Digital Foundry has called Sony’s PlayStation TV “the coolest, most well-designed micro-console available.” Nice.
According to the man himself, who tried PlayStation TV’s remote play out, the full 720p video stream “beamed over from the PS4″ is rendered on-screen without any downscaling,and it features an integrated ethernet port.
When addressing latency concerns, both his PS4 and PSTV were connected to an Asus PQ321Q 4K monitor so both streams could be displayed side by side in picture-by-picture mode.
“We ran the PS4 at 720p resolution in order to match the amount of processing the display would need to do on the PlayStation TV signal, then filmed the screen with a high-speed camera at 120fps,” said Leadbetter. “We then looked at the footage and counted how many frames it took for the exact same frame to render first on PS4 before it appeared on PlayStation TV.
“With a direct WiFi connection, a disappointing 100ms to 116ms latency, with an occasional spike to 150ms. Remember, that’s in addition to the game’s inherent input lag and the latency in your display. We tried a second approach by hooking up two high-end capture cards to our PC, using Open Broadcasting Software to composite the two images into the same stream, and captured that.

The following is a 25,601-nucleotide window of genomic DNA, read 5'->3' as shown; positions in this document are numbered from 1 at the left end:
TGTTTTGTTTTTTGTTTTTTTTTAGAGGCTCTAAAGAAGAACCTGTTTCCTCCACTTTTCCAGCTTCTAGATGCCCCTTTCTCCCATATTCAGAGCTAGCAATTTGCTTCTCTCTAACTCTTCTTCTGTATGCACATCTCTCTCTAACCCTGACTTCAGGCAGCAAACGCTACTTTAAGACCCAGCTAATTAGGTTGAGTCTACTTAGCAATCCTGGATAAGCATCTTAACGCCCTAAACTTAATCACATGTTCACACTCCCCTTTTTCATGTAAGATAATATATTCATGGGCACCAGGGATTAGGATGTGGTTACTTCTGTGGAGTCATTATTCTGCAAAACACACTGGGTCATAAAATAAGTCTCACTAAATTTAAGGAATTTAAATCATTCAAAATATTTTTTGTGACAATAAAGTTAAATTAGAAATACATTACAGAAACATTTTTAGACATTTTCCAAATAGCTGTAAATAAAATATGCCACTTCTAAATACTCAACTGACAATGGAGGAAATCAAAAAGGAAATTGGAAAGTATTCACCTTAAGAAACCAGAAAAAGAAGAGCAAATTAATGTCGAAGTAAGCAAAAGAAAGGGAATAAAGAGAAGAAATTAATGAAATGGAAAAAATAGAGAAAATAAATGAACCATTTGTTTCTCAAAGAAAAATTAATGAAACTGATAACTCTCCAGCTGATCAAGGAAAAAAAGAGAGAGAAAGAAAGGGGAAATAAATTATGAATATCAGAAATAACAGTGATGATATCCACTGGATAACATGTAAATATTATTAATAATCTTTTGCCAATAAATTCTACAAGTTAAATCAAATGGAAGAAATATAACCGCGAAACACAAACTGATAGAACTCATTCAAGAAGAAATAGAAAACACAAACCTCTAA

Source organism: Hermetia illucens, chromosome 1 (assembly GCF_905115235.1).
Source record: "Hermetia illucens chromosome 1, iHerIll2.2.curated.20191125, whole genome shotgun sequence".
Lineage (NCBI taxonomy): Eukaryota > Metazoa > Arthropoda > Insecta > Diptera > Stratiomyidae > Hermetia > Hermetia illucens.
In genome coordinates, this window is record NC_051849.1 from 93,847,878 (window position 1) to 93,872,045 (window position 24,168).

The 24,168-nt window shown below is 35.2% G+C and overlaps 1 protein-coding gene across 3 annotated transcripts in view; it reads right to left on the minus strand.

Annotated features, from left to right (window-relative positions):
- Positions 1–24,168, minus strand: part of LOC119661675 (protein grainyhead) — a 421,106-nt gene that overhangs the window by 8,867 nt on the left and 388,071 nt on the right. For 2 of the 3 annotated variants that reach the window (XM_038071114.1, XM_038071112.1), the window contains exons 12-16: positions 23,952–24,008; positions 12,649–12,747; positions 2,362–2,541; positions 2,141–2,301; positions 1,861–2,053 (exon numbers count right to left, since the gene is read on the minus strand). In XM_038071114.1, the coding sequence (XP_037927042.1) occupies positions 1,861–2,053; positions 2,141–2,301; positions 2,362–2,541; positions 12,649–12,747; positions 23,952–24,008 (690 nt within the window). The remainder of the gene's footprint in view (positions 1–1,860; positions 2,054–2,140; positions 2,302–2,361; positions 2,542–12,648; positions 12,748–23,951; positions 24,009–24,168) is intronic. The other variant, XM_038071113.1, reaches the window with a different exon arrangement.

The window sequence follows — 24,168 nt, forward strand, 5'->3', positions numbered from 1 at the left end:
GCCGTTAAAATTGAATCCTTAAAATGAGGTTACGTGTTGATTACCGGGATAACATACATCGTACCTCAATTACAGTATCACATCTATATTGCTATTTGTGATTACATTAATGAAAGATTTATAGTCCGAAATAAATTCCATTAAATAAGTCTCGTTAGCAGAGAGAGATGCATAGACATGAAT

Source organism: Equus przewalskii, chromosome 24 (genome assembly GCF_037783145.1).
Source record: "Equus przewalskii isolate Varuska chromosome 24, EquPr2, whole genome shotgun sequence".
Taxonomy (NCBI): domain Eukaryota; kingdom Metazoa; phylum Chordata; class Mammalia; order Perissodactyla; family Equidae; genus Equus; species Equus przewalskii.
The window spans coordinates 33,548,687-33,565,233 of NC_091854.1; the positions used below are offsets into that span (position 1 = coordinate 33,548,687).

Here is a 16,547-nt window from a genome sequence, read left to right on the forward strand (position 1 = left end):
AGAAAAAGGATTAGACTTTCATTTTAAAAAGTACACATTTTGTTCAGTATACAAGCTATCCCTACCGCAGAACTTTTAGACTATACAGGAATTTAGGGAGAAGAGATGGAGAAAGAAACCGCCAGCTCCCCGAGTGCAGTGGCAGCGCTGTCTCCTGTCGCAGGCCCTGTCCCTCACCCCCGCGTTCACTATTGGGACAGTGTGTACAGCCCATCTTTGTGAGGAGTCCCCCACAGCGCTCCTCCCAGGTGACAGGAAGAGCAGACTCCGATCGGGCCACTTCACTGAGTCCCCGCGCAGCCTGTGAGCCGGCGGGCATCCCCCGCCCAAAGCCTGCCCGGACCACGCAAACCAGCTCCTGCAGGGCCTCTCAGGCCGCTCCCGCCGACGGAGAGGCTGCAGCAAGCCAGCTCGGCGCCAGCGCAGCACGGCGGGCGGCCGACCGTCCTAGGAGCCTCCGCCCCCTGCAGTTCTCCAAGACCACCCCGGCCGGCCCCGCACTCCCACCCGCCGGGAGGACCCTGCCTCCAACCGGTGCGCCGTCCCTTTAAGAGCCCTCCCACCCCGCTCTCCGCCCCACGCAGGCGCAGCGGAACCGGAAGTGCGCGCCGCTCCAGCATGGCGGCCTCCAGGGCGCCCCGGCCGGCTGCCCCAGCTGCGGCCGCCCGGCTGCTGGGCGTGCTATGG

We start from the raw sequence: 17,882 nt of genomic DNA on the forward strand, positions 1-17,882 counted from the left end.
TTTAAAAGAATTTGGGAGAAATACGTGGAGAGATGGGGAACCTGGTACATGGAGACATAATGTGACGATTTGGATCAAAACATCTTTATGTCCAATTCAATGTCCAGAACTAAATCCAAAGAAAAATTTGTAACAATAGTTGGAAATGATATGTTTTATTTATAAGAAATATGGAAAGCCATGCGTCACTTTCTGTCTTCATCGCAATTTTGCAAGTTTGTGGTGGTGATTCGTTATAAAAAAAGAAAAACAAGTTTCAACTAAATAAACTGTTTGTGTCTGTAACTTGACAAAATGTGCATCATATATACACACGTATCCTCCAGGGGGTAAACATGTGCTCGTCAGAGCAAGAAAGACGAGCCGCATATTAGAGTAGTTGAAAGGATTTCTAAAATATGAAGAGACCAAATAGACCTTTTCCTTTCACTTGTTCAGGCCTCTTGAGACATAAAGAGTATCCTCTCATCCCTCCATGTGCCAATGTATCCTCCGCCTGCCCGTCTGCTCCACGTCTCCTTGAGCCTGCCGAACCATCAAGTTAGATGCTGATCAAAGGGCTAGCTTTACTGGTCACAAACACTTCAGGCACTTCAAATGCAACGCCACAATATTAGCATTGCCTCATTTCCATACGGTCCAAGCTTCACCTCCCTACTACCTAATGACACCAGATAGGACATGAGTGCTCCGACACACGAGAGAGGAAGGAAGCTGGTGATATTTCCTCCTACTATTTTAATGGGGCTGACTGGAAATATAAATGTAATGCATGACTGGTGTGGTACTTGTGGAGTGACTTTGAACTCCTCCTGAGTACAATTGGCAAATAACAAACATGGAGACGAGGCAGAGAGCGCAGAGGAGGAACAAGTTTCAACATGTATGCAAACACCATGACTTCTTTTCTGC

“The same tests produced the same results – 100ms to 116ms delay between the exact same frame displayed on PS4 making its way via WiFi to the Vita – and the same occasional lurches in refresh.”
It looks as though there has been some refinement of PS4 Remote Play since we initially looked at it in the launch period – the occasional picture break-up we saw back then on both first and second-gen Vitas has now gone, but while there’s a sense that performance is more solid, the additional layer of latency and the hit to image quality is still tangible and only a fully wired connection gave us the consistency we needed to fully adjust to the extra lag – and that’s not really an option that will work in most households.
There’s more tech talk in the post, which you can read for yourself, but in the end, Leadbetter said PSTV’s Remote Play was “a nice value-added extra on top of the existing offering,” but fast action games suffered while other coped better than others.
“We suspect PS4 titles with higher-than-usual input lag simply won’t play that well on PSTV when the additional latencies are added on,” he concluded. “That being the case, Sony moves into tricky territory in repositioning the Vita line – and PlayStation TV in particular – by selling the devices with Remote Play as a primary feature, because the consistency in performance across all games isn’t really there right now.”
Also of note, latency perception varies from one person to the next so the performance “should more than meet your expectations as a PS4 gameplay extender” providing local WiFi streaming is on par once internet lag is factored in.
PlayStation TV, known as Vita TV in Japan, is planned for release in North America and Europe this fall and will run you $99 for the standalone system or through a bundle which comes with the device, a DualShock 3, HDMI cable, a 8GB memory card, and LEGO Movie: The Video Game voucher for $139.
Users will be able to play close to 1,000 games from launch.